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In spite of all evidence to the contrary, the Institute for Supply Management's (ISM) monthly reports on manufacturing have remained on the "expanding" side of the benchmark in 2015, but that number has finally slipped into "contracting" territory. November's Purchasing Management Index (PMI) registered 48.6%, a decrease of 1.5 points from the October reading of 50.1%.

Clare Goldsberry

December 2, 2015

2 Min Read
ISM Manufacturing Index falls into contracting territory

In spite of all evidence to the contrary, the Institute for Supply Management's (ISM) monthly reports on manufacturing have remained on the "expanding" side of the benchmark in 2015, but that number has finally slipped into "contracting" territory. November's Purchasing Management Index (PMI) registered 48.6%, a decrease of 1.5 points from the October reading of 50.1%.

pessimistic-businessman-cropped.jpgThe New Orders Index registered 48.9%, down from 52.9% in October, a significant drop that signals a slow down. Naturally, the Production Index is also down by 3.7%, from 52.9% in October to 49.2% in November. Employment, however, grew from 47.6% in October to 51.3% in November, which seems to be incongruous with the drop in production.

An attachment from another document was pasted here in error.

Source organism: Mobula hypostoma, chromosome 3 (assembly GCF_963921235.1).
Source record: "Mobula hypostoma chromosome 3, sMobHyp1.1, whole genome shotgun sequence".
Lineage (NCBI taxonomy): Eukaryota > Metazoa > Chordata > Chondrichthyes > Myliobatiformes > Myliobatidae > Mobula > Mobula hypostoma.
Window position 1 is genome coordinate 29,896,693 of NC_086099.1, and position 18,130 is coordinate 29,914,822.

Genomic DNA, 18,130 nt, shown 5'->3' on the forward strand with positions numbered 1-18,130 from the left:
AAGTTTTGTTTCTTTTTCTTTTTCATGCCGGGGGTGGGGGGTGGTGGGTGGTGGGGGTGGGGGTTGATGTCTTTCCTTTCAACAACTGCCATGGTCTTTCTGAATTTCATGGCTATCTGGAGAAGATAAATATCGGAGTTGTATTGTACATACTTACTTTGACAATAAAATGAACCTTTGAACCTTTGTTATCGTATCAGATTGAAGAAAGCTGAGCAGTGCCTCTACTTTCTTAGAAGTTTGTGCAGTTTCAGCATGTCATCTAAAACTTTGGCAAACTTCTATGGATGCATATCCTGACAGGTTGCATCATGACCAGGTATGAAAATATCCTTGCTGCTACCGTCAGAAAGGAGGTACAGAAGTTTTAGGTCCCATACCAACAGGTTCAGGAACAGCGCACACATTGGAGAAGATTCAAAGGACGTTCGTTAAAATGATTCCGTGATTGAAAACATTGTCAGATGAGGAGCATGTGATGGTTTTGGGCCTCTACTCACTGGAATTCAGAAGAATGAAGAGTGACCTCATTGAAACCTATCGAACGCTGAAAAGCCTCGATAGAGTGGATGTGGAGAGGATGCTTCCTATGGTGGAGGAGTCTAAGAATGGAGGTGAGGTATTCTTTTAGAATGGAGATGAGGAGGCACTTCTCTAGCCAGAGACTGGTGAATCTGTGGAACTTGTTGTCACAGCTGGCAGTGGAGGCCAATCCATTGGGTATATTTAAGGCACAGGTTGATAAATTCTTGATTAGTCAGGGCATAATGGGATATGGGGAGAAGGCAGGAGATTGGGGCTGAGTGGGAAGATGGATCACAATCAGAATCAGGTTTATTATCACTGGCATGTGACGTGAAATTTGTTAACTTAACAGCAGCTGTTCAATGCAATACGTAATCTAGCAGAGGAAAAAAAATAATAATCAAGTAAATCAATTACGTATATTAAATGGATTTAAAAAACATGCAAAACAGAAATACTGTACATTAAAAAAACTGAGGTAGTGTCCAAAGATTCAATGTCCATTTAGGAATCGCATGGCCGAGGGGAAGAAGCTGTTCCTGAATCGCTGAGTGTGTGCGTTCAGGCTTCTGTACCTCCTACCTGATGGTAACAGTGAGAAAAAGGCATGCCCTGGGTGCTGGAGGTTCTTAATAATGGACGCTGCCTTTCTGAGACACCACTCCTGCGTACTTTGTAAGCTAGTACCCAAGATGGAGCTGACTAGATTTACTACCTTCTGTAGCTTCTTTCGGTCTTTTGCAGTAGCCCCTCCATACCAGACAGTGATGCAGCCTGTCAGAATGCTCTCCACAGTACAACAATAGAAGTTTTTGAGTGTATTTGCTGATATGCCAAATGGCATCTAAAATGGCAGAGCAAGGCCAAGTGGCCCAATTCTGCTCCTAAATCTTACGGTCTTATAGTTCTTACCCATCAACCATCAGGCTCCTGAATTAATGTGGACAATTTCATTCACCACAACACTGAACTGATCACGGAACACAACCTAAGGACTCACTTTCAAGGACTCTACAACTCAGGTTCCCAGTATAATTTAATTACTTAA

Supplier Deliveries remain in the "slowing" direction, ticking up slightly from 50.4% in October to 50.6% in November. Manufacturer Inventories are contracting, down 3.5% from October's 46.5% to 43.0% in November, while Customer Inventories remain "too high" at 50.5% in November, up 0.5% from October's 51.0%.

The Backlog of Orders Index also remained in "contracting" territory for November at 43.0%, up 0.5% from October's 42.5%.

Only five of the 18 manufacturing industries tracked reported growth in November: Printing & Related Support Activities; Nonmetallic Mineral Products; Miscellaneous Manufacturing; Food, Beverage & Tobacco Products; and Transportation Equipment. No raw material commodities were up in price, and none were experiencing a shortage.

Responding to a question about the ISM's PMI during a webinar today, Bill Carteaux, President and CEO of SPI: The Plastics Industry Trade Association, said that the plastics industry is not seeing a "significant slowdown," and projected that 2016 would see continued growth for the industry.

Michael Taylor, Vice President, International Affairs and Trade, noted that the ISM's PMI is a look at a particular industry "in time, not over time." It gauges contraction versus expansion, and "looks at one industry at one moment in time," he explained. "Our [SPI] members are having a difficult time keeping up with demand, and the vast majority of trends in key end markets show growth."

About the Author(s)

Clare Goldsberry

Until she retired in September 2021, Clare Goldsberry reported on the plastics industry for more than 30 years. In addition to the 10,000+ articles she has written, by her own estimation, she is the author of several books, including The Business of Injection Molding: How to succeed as a custom molder and Purchasing Injection Molds: A buyers guide. Goldsberry is a member of the Plastics Pioneers Association. She reflected on her long career in "Time to Say Good-Bye."

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